Dietary β-alanine enhances brain, but not muscle, carnosine and anserine concentrations in broilers

Shozo Tomonaga, Kunio Kaneko, Yuji Kaji, Yasuhiro Kido, Donald Michael Denbow, Mitsuhiro Furuse

Research output: Contribution to journalArticlepeer-review

27 Citations (Scopus)


Carnosine (β-alanyl-L-histidine) and its derivative anserine (β-alanyl-1-methyl-L-histidine) are present in high concentrations in the muscle and brain of chickens. They are known as antioxidants and putative neurotransmitters in the brain. If administration of β-alanine (β-Ala), one of the constituents of carnosine, could increase the concentrations of these dipeptides in the brain and muscles, it could improve brain function and increase the commercial value of the meat in chickens. As an early step in investigating this hypothesis, in the present study, the effect of dietary β-Ala on these dipeptide concentrations in the brain, Musculus pectoralis superficialis, Musculus pectoralis profundus and Musculus biceps femoris was investigated in broilers. Four-week-old broilers were given a commercial diet or diet containing 0.5, 1 or 2%β-Ala for 4 weeks. At the end of the experiment, concentrations of both dipeptides were increased in the brain, while taurine concentration was decreased. In the muscles, concentrations of these dipeptides were unchanged. These results indicate that dietary β-Ala might influence brain function, but is ineffective in increasing the concentrations of carnosine and anserine in the muscles of broilers.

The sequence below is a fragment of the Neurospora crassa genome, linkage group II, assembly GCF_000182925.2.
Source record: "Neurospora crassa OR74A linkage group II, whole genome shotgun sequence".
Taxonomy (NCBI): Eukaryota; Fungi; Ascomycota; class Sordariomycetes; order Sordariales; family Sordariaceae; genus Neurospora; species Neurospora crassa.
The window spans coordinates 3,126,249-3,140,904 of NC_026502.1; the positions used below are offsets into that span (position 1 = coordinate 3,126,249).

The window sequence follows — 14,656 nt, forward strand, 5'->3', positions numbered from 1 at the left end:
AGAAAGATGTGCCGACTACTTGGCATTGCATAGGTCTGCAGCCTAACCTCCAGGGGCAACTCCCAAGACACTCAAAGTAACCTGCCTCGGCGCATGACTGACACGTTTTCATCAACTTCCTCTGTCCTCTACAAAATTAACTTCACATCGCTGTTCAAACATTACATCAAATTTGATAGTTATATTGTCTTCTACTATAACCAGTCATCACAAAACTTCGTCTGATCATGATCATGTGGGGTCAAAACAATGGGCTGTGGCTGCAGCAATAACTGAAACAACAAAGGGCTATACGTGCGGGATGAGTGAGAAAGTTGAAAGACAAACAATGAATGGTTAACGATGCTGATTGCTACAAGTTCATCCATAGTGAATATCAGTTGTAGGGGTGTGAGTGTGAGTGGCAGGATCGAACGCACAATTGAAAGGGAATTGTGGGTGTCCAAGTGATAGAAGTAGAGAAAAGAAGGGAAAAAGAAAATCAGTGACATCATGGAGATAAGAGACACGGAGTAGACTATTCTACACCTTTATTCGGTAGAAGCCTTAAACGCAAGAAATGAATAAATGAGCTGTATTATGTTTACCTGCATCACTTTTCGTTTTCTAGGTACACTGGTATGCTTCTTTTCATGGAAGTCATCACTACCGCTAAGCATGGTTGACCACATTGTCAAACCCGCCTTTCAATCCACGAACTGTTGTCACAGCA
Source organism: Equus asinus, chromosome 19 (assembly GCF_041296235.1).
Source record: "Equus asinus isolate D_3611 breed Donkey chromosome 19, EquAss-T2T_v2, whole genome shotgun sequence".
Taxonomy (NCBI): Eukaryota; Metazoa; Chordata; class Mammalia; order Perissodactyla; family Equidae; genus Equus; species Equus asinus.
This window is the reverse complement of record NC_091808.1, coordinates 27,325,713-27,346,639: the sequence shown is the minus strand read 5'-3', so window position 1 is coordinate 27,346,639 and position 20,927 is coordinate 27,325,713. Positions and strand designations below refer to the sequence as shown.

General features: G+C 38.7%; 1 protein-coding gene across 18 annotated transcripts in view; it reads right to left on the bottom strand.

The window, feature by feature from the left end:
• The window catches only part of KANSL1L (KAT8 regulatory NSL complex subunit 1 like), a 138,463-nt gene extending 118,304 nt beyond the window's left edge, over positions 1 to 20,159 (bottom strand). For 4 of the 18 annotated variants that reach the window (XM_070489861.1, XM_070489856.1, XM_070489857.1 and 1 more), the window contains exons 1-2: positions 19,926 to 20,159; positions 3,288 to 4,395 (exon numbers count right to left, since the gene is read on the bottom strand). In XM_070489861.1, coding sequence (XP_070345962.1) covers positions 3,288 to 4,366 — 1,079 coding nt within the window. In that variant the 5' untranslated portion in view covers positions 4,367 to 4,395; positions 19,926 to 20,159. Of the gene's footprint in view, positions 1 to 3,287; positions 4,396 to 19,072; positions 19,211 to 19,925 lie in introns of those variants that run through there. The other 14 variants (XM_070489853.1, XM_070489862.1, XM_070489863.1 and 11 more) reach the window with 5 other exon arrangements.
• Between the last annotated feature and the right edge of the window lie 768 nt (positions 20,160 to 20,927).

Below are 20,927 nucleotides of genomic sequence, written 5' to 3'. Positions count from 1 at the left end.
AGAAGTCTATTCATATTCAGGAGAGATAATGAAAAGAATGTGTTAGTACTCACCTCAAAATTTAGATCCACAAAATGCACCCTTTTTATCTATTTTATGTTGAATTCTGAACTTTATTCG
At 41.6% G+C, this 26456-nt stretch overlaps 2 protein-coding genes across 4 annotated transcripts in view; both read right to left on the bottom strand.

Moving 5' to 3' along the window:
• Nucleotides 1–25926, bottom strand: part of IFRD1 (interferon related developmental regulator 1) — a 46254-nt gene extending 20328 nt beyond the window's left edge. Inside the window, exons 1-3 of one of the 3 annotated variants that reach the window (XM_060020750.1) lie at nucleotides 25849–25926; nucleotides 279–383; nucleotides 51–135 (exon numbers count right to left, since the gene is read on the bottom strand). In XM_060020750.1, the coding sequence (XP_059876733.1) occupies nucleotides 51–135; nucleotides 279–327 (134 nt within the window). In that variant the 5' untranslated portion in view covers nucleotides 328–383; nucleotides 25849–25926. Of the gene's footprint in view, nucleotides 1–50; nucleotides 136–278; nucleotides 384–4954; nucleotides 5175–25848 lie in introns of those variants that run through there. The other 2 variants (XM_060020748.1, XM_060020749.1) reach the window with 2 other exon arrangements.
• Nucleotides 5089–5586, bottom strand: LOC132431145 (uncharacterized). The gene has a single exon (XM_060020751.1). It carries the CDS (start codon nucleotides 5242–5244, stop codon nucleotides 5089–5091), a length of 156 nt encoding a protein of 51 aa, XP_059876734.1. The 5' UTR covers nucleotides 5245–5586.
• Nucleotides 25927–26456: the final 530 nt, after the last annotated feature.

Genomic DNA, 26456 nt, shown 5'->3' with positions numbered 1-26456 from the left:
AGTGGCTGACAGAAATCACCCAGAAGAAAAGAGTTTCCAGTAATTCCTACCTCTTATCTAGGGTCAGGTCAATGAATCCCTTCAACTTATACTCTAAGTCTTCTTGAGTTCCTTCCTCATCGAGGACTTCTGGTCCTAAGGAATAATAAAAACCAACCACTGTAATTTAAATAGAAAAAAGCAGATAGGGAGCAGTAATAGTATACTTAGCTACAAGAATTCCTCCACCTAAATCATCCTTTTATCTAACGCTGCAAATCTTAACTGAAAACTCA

Original languageEnglish
Pages (from-to)79-86
Number of pages8
JournalAnimal Science Journal
Issue number1
Publication statusPublished - Feb 2006

All Science Journal Classification (ASJC) codes

  • Agricultural and Biological Sciences(all)


Dive into the research topics of 'Dietary β-alanine enhances brain, but not muscle, carnosine and anserine concentrations in broilers'. Together they form a unique fingerprint.

Cite this